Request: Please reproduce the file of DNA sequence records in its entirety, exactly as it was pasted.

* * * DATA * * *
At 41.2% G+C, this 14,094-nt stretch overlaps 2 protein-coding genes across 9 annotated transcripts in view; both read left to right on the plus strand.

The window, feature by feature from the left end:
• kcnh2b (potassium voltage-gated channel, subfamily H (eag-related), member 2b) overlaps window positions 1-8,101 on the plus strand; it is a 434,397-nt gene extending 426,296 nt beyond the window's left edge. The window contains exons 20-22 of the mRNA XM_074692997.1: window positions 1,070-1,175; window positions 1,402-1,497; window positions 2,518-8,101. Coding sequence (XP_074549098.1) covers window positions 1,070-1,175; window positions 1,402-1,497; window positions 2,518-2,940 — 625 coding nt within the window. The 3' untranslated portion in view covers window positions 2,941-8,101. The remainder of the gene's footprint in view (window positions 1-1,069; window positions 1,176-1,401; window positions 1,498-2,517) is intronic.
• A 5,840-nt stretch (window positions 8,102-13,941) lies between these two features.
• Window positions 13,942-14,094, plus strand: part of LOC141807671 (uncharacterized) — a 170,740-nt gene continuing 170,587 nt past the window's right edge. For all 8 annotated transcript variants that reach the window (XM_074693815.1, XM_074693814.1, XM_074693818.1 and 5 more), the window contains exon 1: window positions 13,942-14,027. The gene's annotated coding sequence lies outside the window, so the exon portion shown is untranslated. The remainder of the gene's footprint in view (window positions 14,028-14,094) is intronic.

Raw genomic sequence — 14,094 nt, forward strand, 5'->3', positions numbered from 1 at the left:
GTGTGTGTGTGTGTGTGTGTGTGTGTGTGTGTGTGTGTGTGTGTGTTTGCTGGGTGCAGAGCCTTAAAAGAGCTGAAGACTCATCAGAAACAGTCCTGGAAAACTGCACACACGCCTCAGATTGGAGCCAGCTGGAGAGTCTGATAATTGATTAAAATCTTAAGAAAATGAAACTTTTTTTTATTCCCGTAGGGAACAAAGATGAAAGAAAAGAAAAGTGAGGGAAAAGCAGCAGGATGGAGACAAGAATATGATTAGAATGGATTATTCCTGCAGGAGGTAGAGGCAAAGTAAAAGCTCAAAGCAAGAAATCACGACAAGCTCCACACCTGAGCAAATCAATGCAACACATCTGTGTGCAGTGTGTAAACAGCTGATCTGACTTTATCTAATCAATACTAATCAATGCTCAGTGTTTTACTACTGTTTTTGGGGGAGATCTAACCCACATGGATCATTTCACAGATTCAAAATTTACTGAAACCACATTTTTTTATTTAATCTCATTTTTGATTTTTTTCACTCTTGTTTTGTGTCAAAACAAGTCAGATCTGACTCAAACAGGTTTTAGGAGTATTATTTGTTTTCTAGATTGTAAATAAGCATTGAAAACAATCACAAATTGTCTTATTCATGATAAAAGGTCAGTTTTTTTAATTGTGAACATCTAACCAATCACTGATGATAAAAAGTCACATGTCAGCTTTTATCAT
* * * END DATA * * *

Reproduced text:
At 41.2% G+C, this 14,094-nt stretch overlaps 2 protein-coding genes across 9 annotated transcripts in view; both read left to right on the plus strand.

The window, feature by feature from the left end:
• kcnh2b (potassium voltage-gated channel, subfamily H (eag-related), member 2b) overlaps window positions 1-8,101 on the plus strand; it is a 434,397-nt gene extending 426,296 nt beyond the window's left edge. The window contains exons 20-22 of the mRNA XM_074692997.1: window positions 1,070-1,175; window positions 1,402-1,497; window positions 2,518-8,101. Coding sequence (XP_074549098.1) covers window positions 1,070-1,175; window positions 1,402-1,497; window positions 2,518-2,940 — 625 coding nt within the window. The 3' untranslated portion in view covers window positions 2,941-8,101. The remainder of the gene's footprint in view (window positions 1-1,069; window positions 1,176-1,401; window positions 1,498-2,517) is intronic.
• A 5,840-nt stretch (window positions 8,102-13,941) lies between these two features.
• Window positions 13,942-14,094, plus strand: part of LOC141807671 (uncharacterized) — a 170,740-nt gene continuing 170,587 nt past the window's right edge. For all 8 annotated transcript variants that reach the window (XM_074693815.1, XM_074693814.1, XM_074693818.1 and 5 more), the window contains exon 1: window positions 13,942-14,027. The gene's annotated coding sequence lies outside the window, so the exon portion shown is untranslated. The remainder of the gene's footprint in view (window positions 14,028-14,094) is intronic.

Raw genomic sequence — 14,094 nt, forward strand, 5'->3', positions numbered from 1 at the left:
GTGTGTGTGTGTGTGTGTGTGTGTGTGTGTGTGTGTGTGTGTGTGTTTGCTGGGTGCAGAGCCTTAAAAGAGCTGAAGACTCATCAGAAACAGTCCTGGAAAACTGCACACACGCCTCAGATTGGAGCCAGCTGGAGAGTCTGATAATTGATTAAAATCTTAAGAAAATGAAACTTTTTTTTATTCCCGTAGGGAACAAAGATGAAAGAAAAGAAAAGTGAGGGAAAAGCAGCAGGATGGAGACAAGAATATGATTAGAATGGATTATTCCTGCAGGAGGTAGAGGCAAAGTAAAAGCTCAAAGCAAGAAATCACGACAAGCTCCACACCTGAGCAAATCAATGCAACACATCTGTGTGCAGTGTGTAAACAGCTGATCTGACTTTATCTAATCAATACTAATCAATGCTCAGTGTTTTACTACTGTTTTTGGGGGAGATCTAACCCACATGGATCATTTCACAGATTCAAAATTTACTGAAACCACATTTTTTTATTTAATCTCATTTTTGATTTTTTTCACTCTTGTTTTGTGTCAAAACAAGTCAGATCTGACTCAAACAGGTTTTAGGAGTATTATTTGTTTTCTAGATTGTAAATAAGCATTGAAAACAATCACAAATTGTCTTATTCATGATAAAAGGTCAGTTTTTTTAATTGTGAACATCTAACCAATCACTGATGATAAAAAGTCACATGTCAGCTTTTATCAT